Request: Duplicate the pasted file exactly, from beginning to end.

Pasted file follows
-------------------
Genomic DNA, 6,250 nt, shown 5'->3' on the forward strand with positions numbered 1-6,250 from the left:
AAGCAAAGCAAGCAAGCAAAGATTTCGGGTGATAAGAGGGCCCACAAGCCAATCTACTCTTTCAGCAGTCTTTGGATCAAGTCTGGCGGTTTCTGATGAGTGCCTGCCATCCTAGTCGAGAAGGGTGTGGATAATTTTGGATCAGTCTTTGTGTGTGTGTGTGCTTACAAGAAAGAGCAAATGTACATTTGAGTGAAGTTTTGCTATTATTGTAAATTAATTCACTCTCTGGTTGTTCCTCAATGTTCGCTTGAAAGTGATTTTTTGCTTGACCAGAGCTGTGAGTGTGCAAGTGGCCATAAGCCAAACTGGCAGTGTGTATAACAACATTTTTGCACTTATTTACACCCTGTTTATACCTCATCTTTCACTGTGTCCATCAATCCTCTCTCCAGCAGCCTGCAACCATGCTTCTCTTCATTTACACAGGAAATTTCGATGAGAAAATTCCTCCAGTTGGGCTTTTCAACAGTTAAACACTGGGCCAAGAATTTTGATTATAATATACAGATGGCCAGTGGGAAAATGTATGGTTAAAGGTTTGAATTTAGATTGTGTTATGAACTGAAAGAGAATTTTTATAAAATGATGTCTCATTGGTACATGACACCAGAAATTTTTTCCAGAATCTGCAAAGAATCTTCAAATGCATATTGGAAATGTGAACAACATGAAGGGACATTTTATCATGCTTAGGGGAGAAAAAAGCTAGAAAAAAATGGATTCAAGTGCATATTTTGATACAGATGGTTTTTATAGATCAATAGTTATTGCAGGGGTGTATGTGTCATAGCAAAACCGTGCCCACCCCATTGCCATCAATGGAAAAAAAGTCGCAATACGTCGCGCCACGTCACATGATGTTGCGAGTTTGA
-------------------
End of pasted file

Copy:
Genomic DNA, 6,250 nt, shown 5'->3' on the forward strand with positions numbered 1-6,250 from the left:
AAGCAAAGCAAGCAAGCAAAGATTTCGGGTGATAAGAGGGCCCACAAGCCAATCTACTCTTTCAGCAGTCTTTGGATCAAGTCTGGCGGTTTCTGATGAGTGCCTGCCATCCTAGTCGAGAAGGGTGTGGATAATTTTGGATCAGTCTTTGTGTGTGTGTGTGCTTACAAGAAAGAGCAAATGTACATTTGAGTGAAGTTTTGCTATTATTGTAAATTAATTCACTCTCTGGTTGTTCCTCAATGTTCGCTTGAAAGTGATTTTTTGCTTGACCAGAGCTGTGAGTGTGCAAGTGGCCATAAGCCAAACTGGCAGTGTGTATAACAACATTTTTGCACTTATTTACACCCTGTTTATACCTCATCTTTCACTGTGTCCATCAATCCTCTCTCCAGCAGCCTGCAACCATGCTTCTCTTCATTTACACAGGAAATTTCGATGAGAAAATTCCTCCAGTTGGGCTTTTCAACAGTTAAACACTGGGCCAAGAATTTTGATTATAATATACAGATGGCCAGTGGGAAAATGTATGGTTAAAGGTTTGAATTTAGATTGTGTTATGAACTGAAAGAGAATTTTTATAAAATGATGTCTCATTGGTACATGACACCAGAAATTTTTTCCAGAATCTGCAAAGAATCTTCAAATGCATATTGGAAATGTGAACAACATGAAGGGACATTTTATCATGCTTAGGGGAGAAAAAAGCTAGAAAAAAATGGATTCAAGTGCATATTTTGATACAGATGGTTTTTATAGATCAATAGTTATTGCAGGGGTGTATGTGTCATAGCAAAACCGTGCCCACCCCATTGCCATCAATGGAAAAAAAGTCGCAATACGTCGCGCCACGTCACATGATGTTGCGAGTTTGA